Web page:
Why are COVID cases going down? Yahoo News Explains

The United States is seeing a large decline in new COVID-19 cases. According to the Centers for Disease Control and Prevention, new cases of the disease have declined for the fifth straight week, dropping by more than 24 percent. Yahoo News Medical Contributor Dr. Kavita Patel explains some of the reasons why this is happening and whether we might see a fourth surge driven by new variants.

Video Transcript


KAVITA PATEL: We are seeing the virus in retreat, or at least seeing very solid evidence around the country that cases are dropping at a very dramatic rate. Almost half each week, if not more. And there's several factors contributing.

Number one, and probably the most likely, is just kind of the ups and downs that we've seen with previous surges. Typically, as cases are skyrocketing and hospitals are overwhelmed, cities, counties, and states are putting much stricter measures in place. Eliminating indoor dining, eliminating any group settings where people can congregate. And that actually does materially help decrease cases. That's probably a big factor in this recent drop.

The second is, and it's some speculation around, what we call the seasonality of the virus. What that means-- and maybe an easier way to think about it is to think about the flu. Almost every winter we see an increase in flu virus cases but we don't see as much flu-- even though it exists-- in the summer. So there's a speculation that coronavirus has some seasonality. It's not the way we see the flu but similar, so that could be a driver.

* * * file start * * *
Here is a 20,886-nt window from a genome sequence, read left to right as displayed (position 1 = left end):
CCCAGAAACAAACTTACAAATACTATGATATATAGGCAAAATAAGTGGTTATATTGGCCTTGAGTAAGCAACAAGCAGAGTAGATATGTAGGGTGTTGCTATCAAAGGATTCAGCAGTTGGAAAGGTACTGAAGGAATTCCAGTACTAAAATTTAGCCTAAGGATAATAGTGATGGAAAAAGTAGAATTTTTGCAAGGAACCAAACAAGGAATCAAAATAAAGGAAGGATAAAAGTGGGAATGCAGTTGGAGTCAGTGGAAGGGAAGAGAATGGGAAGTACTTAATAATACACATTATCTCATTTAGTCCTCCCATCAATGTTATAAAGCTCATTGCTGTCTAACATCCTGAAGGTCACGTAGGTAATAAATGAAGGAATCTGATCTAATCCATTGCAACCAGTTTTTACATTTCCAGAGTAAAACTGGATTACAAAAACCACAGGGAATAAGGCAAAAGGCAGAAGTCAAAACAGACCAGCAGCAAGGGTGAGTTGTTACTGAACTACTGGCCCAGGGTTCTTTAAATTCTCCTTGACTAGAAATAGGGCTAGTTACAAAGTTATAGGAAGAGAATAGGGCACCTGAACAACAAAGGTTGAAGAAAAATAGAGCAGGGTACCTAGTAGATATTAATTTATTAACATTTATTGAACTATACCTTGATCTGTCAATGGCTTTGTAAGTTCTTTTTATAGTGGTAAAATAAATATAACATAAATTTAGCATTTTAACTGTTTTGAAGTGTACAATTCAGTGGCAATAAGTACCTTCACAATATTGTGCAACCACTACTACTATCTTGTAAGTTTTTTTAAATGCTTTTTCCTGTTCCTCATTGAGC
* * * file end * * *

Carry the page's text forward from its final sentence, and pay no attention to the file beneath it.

A third but less likely is, to some degree, not just vaccines but some notion that a lot of people have now been infected. Right now we think that we are underestimating the number of Americans that are infected. We think it's about 10% by our testing. But there are many who think that that's double or triple in reality. And really, at the end of the day, the more people that have already been infected, the less physical bodies the virus has to try to infect. But it's hard to know without some data to back that up. But all in all, we're seeing a decrease.

We should continue to see these numbers get at least to where we started with in March. If you'll recall, even when we were at 1,000 or so cases a day, we were concerned about the coronavirus. It's only gotten worse since then, but we shouldn't get complacent because we are still in a pretty vulnerable period where cases are dropping but they still exist. Much of the nation is still in kind of what I would call a red category, with enough cases to be careful about reopenings. And, also, these variants which we know are more transmissible and highly likely to be contagious to others.


The next speculation is whether or not we will have a fourth surge. I do think we are going to see, in some parts of the country, an increase in cases in the next several months. It will likely not be as dramatic as this holiday season surge. But remember, in March and again in July we did see a certain degree of locality to the surges. We saw parts of the East and West Coast affected the most in March. And then in July, we saw other parts of the country that had not been affected in March.

We could see a similar pattern and that will have a lot to do with the level of vaccination in those communities, as well as the level of the extent of these variants. They are everywhere. But the extent to which they are driving the current infections will probably depend on what community you're in. So, again, a fourth surge feels like it's highly likely but at a much lower degree than this most recent one. And hopefully a much lower degree than the two previous ones in March and July.